Lytle Animal Care and Control center closer to goal of complete coverage Luz Moreno-Lozano Staff Writer Taking on its own identity in 2010, the Lytle Animal Care and Control Center is still working toward making the facility as successful as possible. In April, Santiago Morantez was promoted to the full-time animal control officer after putting in almost three years of work. As of a month ago, Rachel Saish was selected as the new part-time animal control officer. “It’s made it a little bit easier for Santi and myself,” said Betty Kroeger, the head volunteer. “We’re not like most businesses where we can close our doors on Friday and come back Monday. There are ani-

mals fighting for their lives every day. We’ve been filling in on weekends and hopefully we can start getting some weekends off. Rachel is still in training a little while longer but it’s definitely beneficial.” An advertisement went out informing everyone the position was open for a parttime officer. From Morantez’s promotion in April to about a month ago, the work was done solely by volunteers and Morantez. “We’re very lucky that we have such dedicated volunteers,” Kroeger said. “Volunteers cover a lot for them because it saves money. These animals require our See ‘Officers,” on Page 3

The week of Oct. 6 to Oct. 12 is National Fire Prevention Week. Fire Prevention Week dates back to the great Chicago Fire of 1871. This year’s focus is on kitchen fire prevention. According to the National Fire Protection Association, two of every five home fires begin in the kitchen. U.S. Fire Departments responded to an estimated annual average of 156,600 cookingrelated fires between 2007 and 2011, resulting in 400 civilian deaths, 5,080 civilian injuries and $853 million in direct damage. The Lytle Police Department has reminded everyone to be safe when cooking and help prevent home fires.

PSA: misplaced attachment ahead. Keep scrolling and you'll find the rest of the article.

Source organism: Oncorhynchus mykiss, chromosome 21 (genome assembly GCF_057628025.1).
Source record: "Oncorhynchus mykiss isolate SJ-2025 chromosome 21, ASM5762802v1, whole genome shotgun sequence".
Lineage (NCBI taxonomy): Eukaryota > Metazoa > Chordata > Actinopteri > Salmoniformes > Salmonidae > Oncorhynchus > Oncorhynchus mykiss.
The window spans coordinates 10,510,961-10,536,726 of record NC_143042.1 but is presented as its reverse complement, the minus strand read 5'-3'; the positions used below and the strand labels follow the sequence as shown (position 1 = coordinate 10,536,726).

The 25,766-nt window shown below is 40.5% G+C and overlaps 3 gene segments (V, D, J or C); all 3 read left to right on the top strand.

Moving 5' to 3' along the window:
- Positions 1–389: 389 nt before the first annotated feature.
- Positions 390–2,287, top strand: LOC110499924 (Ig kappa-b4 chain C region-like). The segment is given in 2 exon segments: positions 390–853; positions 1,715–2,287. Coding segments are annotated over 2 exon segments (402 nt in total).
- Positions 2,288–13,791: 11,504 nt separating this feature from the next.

New art guild forming in Atascosa County Atascosa County is now home to the South Texas Art Guild. The organization is a club catering to art enthusiast and artists in the South Texas area. It is allowing all skill levels and ages to join. Membership is $20 a year and is open to all artists working in fine art mediums including sculpture. They are planning to hold two art shows per year and will include a student art show as well. For more information you can email Frances Schneider at The next meeting will be Oct. 15 at 6:30 p.m. at the fellowship hall, Church of Christ, 1003 N. Main in Pleasanton.

Pleasanton City Council approves ACAD budget The Pleasanton City Council unanimously approved the 2014 Atascosa County Appraisal District Budget in its Oct. 3 meeting. After failing approval the first time, the new budget will call for an $88,204 budget reduction. The budget has to pass with a majority vote and the deadline to disapprove the budget is Oct.11. At time of press, no one had disapproved the budget and is expected for approval.

Lytle City Council meeting on Monday The monthly meeting of the Lytle City Council will be held on Monday, Oct. 14 starting at 6:30 at the council chambers in city hall. The council agenda will be posted at the city website at www. on Friday.